grandfather winter

Harry James Potter has been a lot of things in his life, most of them born of necessity. 

He was small and fast in childhood, smart and lucky during his years at Hogwarts, selfless and brave during the war. After the war, when his responsibilities were over, he became quiet and reflective, beholden to no one. 

As a father, he was strong and loving. His whole life had been a heavy responsibility, but he’d never expected the weight that three young lives would place on his shoulders. He is still all of things he’s always been, though he can feel obligation down to his bone marrow. 

It isn’t until he’s a grandfather - until a grinning James hands him little Lee Winter Potter, minutes old and so warm and sleepy and sweet that Harry finds within himself softness. 

There’s no crushing weight of destiny and blame upon him this time, it’s just him and his tiny grandson, seemingly alone in the world. Ginny falls in love with him over again, and James vows to see that look on his father’s face as much as humanly possible in the coming years. 

Harry is as close to his first grandson as he’s ever been to anyone. His affection and love for him even rivals how he’d felt about Ron and Hermione in their younger, desperate days. 

He finds, in Lee, peace. 

For the anon who asked about “lovely, sweet, grandpa Harry” - here it is :) 

Lams AU Masterpost

@publius-esquire and @madtomedgar have been writing a fantastic, extended Hamilton/Laurens fanfic since 2013. The basic premise is that Laurens survived the Battle of the Combahee River. Politics, angst, sex, and sometimes a combination of all three. 

They aren’t written in a serialized format, but I’ve made a list that puts them in chronological order. There are a few ficlets that can really go anywhere, so I’ve just placed them strategically. If you’d rather read them in order of when they were posted, you can here or here. Most stories that need a content warning have one at the start.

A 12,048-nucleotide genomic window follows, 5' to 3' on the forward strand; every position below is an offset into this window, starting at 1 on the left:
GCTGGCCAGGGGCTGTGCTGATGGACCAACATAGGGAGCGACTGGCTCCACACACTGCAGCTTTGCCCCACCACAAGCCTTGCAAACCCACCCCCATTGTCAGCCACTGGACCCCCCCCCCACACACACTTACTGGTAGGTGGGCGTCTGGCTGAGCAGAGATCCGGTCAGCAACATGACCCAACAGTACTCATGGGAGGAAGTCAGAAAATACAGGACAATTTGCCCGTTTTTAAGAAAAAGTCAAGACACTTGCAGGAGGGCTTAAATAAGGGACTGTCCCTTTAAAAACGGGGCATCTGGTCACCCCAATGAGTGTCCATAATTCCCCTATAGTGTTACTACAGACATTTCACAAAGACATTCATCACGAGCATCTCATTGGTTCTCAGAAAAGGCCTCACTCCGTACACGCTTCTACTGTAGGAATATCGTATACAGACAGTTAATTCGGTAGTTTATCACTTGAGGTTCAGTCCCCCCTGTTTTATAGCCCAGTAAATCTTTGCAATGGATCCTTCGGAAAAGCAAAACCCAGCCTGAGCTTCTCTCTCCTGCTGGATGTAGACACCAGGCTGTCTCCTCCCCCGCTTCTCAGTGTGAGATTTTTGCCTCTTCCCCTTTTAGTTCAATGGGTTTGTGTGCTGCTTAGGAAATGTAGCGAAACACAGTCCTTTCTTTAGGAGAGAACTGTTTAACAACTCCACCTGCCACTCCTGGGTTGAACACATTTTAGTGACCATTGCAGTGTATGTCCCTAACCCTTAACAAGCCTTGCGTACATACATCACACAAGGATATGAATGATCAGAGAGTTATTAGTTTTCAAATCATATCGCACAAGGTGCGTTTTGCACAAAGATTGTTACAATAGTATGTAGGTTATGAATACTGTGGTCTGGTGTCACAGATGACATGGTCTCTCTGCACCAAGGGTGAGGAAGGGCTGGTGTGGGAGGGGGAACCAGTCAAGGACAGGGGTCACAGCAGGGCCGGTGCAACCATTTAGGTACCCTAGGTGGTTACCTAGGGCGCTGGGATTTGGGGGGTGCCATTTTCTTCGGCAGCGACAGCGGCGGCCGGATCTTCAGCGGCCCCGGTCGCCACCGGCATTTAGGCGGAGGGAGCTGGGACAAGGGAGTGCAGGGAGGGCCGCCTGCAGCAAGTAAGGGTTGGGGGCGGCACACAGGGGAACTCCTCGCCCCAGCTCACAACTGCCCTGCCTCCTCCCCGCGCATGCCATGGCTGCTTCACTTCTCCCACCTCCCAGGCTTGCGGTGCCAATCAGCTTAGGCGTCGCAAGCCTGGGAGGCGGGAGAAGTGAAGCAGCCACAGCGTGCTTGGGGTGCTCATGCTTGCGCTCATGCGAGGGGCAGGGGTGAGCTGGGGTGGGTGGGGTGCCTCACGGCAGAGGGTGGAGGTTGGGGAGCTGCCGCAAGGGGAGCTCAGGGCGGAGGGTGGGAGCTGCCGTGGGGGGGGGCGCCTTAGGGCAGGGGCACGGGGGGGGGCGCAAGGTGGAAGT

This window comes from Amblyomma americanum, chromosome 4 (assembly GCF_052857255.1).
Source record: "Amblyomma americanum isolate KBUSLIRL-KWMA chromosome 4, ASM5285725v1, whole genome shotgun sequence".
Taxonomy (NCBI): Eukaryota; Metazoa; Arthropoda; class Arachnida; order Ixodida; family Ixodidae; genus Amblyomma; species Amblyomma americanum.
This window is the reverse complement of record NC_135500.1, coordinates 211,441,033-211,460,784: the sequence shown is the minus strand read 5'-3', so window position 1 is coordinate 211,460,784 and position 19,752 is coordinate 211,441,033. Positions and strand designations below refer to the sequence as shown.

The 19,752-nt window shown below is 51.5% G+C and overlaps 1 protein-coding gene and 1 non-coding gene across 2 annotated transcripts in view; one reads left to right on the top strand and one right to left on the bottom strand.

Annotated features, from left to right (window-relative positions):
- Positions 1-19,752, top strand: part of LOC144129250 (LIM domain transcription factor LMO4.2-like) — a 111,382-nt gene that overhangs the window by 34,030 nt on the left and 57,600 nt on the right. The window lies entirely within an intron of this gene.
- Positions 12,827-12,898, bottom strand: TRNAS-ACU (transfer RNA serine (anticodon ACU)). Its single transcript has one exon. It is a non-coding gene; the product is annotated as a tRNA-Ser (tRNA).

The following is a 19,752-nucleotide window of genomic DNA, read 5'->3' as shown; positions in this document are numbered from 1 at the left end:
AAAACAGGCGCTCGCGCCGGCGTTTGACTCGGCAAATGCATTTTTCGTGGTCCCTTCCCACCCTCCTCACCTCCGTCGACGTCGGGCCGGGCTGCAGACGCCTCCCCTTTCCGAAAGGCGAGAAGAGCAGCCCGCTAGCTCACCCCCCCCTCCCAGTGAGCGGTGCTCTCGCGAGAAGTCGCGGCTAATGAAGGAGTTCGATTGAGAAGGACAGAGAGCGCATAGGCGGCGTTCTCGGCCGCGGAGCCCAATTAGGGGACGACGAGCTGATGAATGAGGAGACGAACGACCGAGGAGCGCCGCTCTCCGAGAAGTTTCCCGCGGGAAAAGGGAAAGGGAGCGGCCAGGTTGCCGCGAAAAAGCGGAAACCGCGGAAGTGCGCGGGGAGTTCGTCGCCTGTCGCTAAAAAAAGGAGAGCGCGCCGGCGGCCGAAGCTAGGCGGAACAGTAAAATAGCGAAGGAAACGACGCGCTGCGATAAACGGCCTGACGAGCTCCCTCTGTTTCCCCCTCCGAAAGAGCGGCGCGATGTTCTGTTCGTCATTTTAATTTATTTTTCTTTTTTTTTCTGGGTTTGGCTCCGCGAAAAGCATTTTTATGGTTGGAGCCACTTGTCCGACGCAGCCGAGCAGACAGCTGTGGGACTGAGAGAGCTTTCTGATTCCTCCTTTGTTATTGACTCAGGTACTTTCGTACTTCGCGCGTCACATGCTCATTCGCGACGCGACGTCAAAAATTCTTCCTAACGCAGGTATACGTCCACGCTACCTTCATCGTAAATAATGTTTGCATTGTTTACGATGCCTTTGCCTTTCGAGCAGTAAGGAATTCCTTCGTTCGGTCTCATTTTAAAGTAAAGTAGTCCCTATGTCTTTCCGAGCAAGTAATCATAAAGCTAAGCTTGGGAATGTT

Last updated: August 1st, 2016. Most recently updated story is starred and bolded.

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I stake my flag in you.
Offer you figs to sweeten the deal
your grandfather made one winter morning,
his donkeys breathing fog,
frost spreading like clutching
fingers across his fields.

Your abuela, bruja mia,
her lips spilling sugar,
taking the silver cross – your mother’s –
into her mouth, spit slick,
reflecting the moonlight,
the christlight.

Your aunts with their sharp voices and even sharper nails
picking nits from one another’s heads,
hair coarse in a way I’ll only understand
looking at your downturned face,
your blacksmith hands,
fingers blunt and heady in me.

We pack our daughter into the backseat,
leave our little house in the bad end of town
to the last trip of our youth.
Your voice slow and rich,
the country blown out of it by your strangeness,
your familiar mouth tasting fig corrupt, fig sweet.
—  Crystal Vega-Huerta, “Figs”